Advocates of bilingual education would argue that the sense of loss experienced by Rodriguez in his passage from Spanish / Mexican culture to English /American culture could have been eased, if not altogether avoided, through a more gradual acculturation in which the language of home, the language and culture of intimacy, need never be relinquished. A native language can coexist, even thrive, with the public language. They are not mutually exclusive. Academic skills learned in one are easily transferred into the other. To succeed in English-speaking American culture (gringo culture to Rodriguez’s parents), it is not necessary to suppress expression in the language of one’s ethnic origin. The loss of intimacy at home is not unlike the one Rodriguez experienced when the Catholic liturgy changed from Latin to the vernacular, a change that affected him deeply and about which he writes in some of the most moving passages of the book.
Affirmative action is another of Rodriguez’s targets, although he openly admits to having been the beneficiary of the program on a number of occasions. As a graduate student in the 1970’s, he won several prestigious awards and fellowships, and although he amply met the criteria for such awards, he felt singled out because of his Chicano roots. When during his last year of graduate study at the University of California at Berkeley, he was offered coveted teaching appointments at several colleges while equally qualified white fellow students had no such offers, he decided to turn them down. This autobiographical juncture affords Rodriguez the opportunity to delve into what he considers the irony of his predicament. On the one hand, he knows that he has devoted his life to becoming a member of English-speaking public society, for which he suffered the losses already discussed. Yet, after achieving his goal and distinguishing himself in public society, he is rewarded for being a member of an ethnic minority, the exact thing from which he made it his life’s work to escape. He believes that he does not need such rewards; he has already achieved. Affirmative action’s largesse should go to the truly underprivileged, to those who cannot read and write and are destined to a life of poverty and need.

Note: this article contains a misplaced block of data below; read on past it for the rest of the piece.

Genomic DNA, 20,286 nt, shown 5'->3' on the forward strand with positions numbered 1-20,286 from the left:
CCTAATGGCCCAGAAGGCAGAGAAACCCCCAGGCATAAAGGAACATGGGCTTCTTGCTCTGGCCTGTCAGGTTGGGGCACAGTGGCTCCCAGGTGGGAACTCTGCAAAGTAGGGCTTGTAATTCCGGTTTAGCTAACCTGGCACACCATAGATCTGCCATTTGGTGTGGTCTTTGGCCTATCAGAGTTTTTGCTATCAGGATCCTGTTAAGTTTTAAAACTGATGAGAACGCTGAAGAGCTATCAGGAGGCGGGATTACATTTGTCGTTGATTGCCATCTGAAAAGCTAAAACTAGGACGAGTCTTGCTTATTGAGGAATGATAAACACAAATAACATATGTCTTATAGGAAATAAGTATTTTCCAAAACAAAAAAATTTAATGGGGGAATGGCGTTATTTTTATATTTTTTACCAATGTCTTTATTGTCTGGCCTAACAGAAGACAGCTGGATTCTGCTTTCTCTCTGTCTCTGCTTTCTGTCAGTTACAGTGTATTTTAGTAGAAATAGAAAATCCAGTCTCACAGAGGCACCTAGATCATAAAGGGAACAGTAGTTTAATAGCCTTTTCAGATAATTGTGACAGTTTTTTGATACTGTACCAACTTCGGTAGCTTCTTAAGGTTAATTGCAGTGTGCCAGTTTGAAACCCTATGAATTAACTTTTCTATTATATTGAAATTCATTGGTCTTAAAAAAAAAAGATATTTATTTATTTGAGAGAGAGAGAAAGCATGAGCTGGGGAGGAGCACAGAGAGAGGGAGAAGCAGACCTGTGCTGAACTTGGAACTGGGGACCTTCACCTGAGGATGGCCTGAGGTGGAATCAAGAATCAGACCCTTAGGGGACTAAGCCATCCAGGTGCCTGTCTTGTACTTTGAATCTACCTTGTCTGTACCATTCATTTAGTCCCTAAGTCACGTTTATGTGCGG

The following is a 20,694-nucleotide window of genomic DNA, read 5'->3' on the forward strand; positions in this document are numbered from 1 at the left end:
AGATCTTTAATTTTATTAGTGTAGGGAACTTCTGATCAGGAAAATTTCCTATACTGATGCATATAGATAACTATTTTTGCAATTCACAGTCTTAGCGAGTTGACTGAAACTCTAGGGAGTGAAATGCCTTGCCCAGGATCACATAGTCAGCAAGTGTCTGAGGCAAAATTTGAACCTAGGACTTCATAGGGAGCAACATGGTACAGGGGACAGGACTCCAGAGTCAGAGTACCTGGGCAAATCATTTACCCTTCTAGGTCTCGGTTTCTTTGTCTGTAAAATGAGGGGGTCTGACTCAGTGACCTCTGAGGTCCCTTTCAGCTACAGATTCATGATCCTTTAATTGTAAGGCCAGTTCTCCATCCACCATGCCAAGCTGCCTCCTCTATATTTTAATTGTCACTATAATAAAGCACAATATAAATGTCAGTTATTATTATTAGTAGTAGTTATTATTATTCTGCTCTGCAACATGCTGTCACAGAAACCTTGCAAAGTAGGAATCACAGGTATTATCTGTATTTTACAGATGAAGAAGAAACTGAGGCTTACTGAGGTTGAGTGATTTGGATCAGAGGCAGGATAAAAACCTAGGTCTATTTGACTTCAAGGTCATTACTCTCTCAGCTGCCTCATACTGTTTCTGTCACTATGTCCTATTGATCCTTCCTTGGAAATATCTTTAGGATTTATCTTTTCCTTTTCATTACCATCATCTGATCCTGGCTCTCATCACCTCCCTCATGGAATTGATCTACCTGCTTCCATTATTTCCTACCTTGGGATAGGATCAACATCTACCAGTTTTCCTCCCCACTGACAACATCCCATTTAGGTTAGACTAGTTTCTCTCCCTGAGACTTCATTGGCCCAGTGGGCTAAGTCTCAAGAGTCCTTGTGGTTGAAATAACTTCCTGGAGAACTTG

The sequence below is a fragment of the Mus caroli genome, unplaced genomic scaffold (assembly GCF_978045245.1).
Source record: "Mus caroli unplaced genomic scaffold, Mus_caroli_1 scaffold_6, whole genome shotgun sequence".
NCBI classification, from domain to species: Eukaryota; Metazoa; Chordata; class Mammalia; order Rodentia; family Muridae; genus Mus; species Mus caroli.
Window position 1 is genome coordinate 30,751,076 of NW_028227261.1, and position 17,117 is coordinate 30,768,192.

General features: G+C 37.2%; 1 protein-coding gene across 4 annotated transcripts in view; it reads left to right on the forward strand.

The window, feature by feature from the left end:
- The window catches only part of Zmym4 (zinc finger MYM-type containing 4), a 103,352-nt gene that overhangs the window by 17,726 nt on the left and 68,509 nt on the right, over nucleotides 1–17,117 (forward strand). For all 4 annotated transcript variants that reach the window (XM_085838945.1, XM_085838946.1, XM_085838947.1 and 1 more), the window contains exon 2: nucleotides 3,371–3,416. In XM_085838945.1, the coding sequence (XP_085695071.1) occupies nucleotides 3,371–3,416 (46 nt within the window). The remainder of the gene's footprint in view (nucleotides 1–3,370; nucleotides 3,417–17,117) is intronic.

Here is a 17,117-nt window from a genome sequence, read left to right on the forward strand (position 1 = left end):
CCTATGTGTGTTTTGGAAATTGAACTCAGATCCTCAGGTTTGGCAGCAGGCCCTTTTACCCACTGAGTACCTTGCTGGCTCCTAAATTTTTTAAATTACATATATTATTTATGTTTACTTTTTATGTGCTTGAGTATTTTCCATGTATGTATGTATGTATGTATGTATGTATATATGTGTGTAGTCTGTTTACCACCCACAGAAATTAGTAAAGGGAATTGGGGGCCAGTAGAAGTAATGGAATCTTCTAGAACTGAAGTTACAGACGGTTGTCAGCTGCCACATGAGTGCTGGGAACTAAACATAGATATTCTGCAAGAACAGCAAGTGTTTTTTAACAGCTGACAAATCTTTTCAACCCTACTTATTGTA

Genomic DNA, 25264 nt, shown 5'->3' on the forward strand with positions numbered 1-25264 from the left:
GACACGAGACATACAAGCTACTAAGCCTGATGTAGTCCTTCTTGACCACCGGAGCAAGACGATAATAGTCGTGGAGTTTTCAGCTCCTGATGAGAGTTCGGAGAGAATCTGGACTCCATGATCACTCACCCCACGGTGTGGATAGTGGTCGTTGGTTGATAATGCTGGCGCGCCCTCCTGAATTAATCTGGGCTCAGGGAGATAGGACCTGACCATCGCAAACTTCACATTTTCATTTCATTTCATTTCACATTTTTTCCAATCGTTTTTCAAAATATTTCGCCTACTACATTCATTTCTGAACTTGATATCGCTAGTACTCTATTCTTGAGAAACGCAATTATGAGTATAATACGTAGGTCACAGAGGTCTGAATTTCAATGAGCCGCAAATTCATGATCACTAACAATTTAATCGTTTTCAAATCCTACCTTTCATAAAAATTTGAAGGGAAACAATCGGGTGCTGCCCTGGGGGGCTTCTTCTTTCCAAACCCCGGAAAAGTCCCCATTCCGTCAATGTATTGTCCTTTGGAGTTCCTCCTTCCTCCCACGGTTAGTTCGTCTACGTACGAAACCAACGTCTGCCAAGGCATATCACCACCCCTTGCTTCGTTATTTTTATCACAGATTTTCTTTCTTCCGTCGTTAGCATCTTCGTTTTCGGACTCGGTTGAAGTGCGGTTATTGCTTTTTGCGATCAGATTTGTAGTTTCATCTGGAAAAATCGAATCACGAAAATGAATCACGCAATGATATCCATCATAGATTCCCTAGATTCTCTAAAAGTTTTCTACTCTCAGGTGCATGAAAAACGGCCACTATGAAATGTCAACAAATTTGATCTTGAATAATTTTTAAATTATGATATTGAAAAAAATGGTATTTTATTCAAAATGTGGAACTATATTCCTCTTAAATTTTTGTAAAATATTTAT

The scenario that Rodriguez criticizes may have been prevalent during the early years of affirmative action and may have had the results he notes in certain areas of higher education. Rodriguez belongs, to some extent, to the first generation of Ph.D. candidates whose minority status and ethnicity, as later with gender, served as impetus, rather than obstacle, for the granting of academic appointments. Defenders of affirmative action argue that minority groups have been traditionally underrepresented in higher education and other areas of employment and that its programs have sought to correct the situation. The number of minorities pursuing careers in higher education has increased dramatically since the early 1970’s, in large part because of affirmative action. Those who followed Rodriguez in undergraduate and graduate schools under the auspices of affirmative action have been able to use the program to achieve a level of training and education that Rodriguez achieved on his own. Thanks to the program, they need not feel, as he did, alienated and alone. The fact that affirmative action was implemented at the end of Rodriguez’s education, making him the bemused recipient of its rewards, is simply an accident of history.
The polemical content of Hunger of Memory should not obscure the moving human story it relates. In fact, this is the most compelling feature of the work. The reader is easily captivated by Rodriguez’s skillful recounting of deeply felt experiences. He is both tender and incisive, public and private. He is able to re-create, in a language that is simple, intimate, and rich, the awkward moments and the sense of excitement distilled from the memories of his youth. In compelling prose, he evokes the mystery of the Roman Catholic Mass. In a tone of contrition he apologizes for his own success, guilty for having left behind countless Mexican-Americans. The pervading tone of the work as a whole is one of nostalgia, of sadness and loss that public success can never erase.